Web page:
DETAILED DESCRIPTION OF THE INVENTION

[0023] The present invention relates generally the distribution of facsimile transmissions. More particularly, the present invention relates to systems and methods for distributing facsimile transmissions to individual or multiple recipients using the Internet, e-mail enabled printers, embedded web server printers, e-mail enabled print servers, or web browser enabled printers.

[0024] In one embodiment of the present invention, a facsimile sent to a phone number associated with a facsimile distribution center is stored and the intended recipients are notified of the facsimile, which they may retrieve from a designated Uniform Resource Locator (URL). In another embodiment of the present invention, an Internet enabled device is notified of the storage location of a facsimile and the Internet enabled device automatically retrieves the stored facsimile for an intended recipient. Each embodiment of the present invention may be better understood with reference to FIGS. 1 through 3.

[0025] A simplified version of exemplary architecture that may be used with the facsimile distribution methods of the present invention is illustrated in FIG. 1. A facsimile distribution system 100 comprises an originating facsimile machine 110 capable of sending facsimiles over a public or private telephone network 120 to a specified telephone or modem number associated with a facsimile distribution center 130. Alternatively, a facsimile may be sent via Internet 900. Typically, the facsimile distribution center 130 is an executable computer program or programs residing on a computer 140 such as a network server. A database 150 may be associated with, or accessible to, the facsimile distribution center 130 for identifying intended recipients of facsimiles received by the facsimile distribution center 130. Storage media 160 may also be available to the facsimile distribution center 130 and may be associated with computer 140. Additional facsimile machines 115 may be accessible to the facsimile distribution center 130 through the public or private telephone network 120, an intranet, or Internet 900. Similarly, Internet enabled devices 118, such as embedded web server printers or web browser enabled printers, may be accessible to the facsimile distribution center 130 through public or private telephone networks 120, intranets, or the Internet 900.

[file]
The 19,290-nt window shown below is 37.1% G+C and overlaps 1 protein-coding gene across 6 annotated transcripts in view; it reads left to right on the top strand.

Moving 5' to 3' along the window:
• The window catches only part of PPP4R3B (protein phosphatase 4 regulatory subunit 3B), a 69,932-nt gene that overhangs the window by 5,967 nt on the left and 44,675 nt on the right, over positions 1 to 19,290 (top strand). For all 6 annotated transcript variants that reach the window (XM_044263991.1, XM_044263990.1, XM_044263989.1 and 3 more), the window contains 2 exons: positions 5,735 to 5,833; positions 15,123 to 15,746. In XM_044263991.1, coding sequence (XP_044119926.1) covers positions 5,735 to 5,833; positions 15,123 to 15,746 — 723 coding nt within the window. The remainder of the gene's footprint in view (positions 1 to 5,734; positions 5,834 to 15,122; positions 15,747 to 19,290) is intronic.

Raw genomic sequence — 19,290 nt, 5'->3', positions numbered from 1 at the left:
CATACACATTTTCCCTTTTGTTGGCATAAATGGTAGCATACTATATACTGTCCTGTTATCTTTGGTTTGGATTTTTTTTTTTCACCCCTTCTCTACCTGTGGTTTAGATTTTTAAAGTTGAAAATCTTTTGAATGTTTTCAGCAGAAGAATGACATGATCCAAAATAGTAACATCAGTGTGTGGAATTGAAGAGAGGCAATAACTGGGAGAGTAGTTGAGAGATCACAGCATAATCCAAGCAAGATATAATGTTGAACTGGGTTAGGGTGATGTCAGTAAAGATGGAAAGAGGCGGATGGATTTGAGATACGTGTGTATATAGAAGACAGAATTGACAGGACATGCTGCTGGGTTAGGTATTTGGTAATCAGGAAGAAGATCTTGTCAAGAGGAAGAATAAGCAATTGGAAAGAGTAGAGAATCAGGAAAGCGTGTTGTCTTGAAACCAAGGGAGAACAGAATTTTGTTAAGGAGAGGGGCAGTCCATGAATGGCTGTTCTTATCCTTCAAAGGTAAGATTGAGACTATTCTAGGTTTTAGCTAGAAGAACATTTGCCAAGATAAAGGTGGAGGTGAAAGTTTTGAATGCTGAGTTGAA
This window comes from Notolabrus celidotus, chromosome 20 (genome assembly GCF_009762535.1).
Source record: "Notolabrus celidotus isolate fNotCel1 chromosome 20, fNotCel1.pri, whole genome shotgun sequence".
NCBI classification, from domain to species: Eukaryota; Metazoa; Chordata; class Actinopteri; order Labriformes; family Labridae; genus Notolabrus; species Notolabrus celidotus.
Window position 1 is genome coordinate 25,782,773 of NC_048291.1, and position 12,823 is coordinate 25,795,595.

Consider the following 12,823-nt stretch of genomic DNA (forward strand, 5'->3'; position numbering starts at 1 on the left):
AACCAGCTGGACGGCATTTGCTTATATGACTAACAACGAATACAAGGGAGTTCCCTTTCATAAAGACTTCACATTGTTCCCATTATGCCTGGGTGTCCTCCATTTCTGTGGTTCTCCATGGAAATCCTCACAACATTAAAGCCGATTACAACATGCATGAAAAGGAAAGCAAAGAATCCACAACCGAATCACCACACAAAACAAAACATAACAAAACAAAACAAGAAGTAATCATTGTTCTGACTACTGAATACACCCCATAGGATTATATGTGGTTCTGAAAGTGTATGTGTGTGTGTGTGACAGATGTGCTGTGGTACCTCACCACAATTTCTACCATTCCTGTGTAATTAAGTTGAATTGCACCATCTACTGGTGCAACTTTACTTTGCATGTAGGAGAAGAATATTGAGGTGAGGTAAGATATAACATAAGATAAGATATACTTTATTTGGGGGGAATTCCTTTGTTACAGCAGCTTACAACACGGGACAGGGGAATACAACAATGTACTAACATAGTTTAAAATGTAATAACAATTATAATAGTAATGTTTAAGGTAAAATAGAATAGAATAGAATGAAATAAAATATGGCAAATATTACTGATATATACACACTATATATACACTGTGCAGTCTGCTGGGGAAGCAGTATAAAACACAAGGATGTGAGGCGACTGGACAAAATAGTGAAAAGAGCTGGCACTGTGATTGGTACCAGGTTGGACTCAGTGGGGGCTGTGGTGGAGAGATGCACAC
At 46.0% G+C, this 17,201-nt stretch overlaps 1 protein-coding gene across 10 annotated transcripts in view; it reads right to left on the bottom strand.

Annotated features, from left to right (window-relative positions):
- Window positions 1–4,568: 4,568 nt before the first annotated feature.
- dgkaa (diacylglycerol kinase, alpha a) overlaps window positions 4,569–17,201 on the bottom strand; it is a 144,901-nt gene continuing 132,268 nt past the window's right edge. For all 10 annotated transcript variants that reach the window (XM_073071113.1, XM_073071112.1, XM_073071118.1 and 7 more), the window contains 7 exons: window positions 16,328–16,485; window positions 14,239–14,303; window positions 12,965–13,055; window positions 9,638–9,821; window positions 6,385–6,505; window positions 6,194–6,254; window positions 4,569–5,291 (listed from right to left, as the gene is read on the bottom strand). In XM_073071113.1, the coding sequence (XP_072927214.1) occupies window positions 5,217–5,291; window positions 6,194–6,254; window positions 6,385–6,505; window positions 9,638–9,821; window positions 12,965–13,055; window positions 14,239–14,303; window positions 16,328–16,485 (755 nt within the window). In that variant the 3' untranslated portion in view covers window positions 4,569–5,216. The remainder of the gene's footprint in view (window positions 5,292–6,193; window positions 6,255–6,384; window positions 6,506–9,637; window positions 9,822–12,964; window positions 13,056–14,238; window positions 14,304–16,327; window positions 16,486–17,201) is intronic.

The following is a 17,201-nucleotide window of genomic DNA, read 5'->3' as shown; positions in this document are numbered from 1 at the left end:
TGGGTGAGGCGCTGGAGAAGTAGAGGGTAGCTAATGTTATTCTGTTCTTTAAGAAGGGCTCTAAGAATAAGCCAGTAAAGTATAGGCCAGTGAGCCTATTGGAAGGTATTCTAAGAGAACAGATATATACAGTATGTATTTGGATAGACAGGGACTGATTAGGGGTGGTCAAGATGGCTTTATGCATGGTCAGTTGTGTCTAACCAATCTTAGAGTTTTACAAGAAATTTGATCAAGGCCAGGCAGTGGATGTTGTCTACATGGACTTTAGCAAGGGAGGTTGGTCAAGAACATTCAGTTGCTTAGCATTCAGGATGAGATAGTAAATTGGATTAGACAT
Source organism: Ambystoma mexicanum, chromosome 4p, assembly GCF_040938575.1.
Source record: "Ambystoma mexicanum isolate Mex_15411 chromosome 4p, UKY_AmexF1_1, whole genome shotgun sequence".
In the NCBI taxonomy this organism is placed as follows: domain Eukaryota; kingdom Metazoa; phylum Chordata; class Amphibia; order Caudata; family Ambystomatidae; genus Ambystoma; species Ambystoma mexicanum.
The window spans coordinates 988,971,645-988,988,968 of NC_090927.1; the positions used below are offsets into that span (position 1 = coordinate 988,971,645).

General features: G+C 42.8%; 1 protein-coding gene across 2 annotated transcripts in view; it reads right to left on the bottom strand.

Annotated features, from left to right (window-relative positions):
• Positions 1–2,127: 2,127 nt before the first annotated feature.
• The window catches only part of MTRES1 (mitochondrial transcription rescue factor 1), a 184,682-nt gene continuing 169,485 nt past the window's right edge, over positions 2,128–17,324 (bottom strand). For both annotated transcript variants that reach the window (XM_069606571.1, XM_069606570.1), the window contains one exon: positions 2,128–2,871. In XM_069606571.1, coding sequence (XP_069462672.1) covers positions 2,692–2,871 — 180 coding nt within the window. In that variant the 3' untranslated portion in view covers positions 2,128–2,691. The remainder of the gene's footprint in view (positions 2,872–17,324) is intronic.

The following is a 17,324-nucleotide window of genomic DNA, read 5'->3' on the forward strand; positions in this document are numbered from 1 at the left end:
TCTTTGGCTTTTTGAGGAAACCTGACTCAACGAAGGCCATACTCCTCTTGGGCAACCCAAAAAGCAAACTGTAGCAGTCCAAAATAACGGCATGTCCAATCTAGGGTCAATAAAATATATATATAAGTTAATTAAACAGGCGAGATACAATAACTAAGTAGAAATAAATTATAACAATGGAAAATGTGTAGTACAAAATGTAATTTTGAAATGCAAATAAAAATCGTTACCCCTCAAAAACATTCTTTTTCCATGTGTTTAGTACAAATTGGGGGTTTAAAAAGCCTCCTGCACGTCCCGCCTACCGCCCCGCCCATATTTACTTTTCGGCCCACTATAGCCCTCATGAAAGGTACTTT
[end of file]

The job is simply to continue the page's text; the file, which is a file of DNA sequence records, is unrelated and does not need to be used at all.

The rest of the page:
[0026] Originating facsimile machine 110, as well as facsimile machines 115, may be any type of facsimile machine as known in the art, including conventional facsimile machines (e.g. Group 3 Standard), computer software facsimile machines, or Internet facsimile machines. At least originating facsimile machine 110 includes the capability for sending facsimiles. This may include the ability to scan a document hardcopy, process the scanned document image into a binary file, and compress the scanned image for facsimile transmission. Facsimile machines 115 at least include the capability to receive a facsimile transmission and convert the facsimile transmission to a hardcopy document.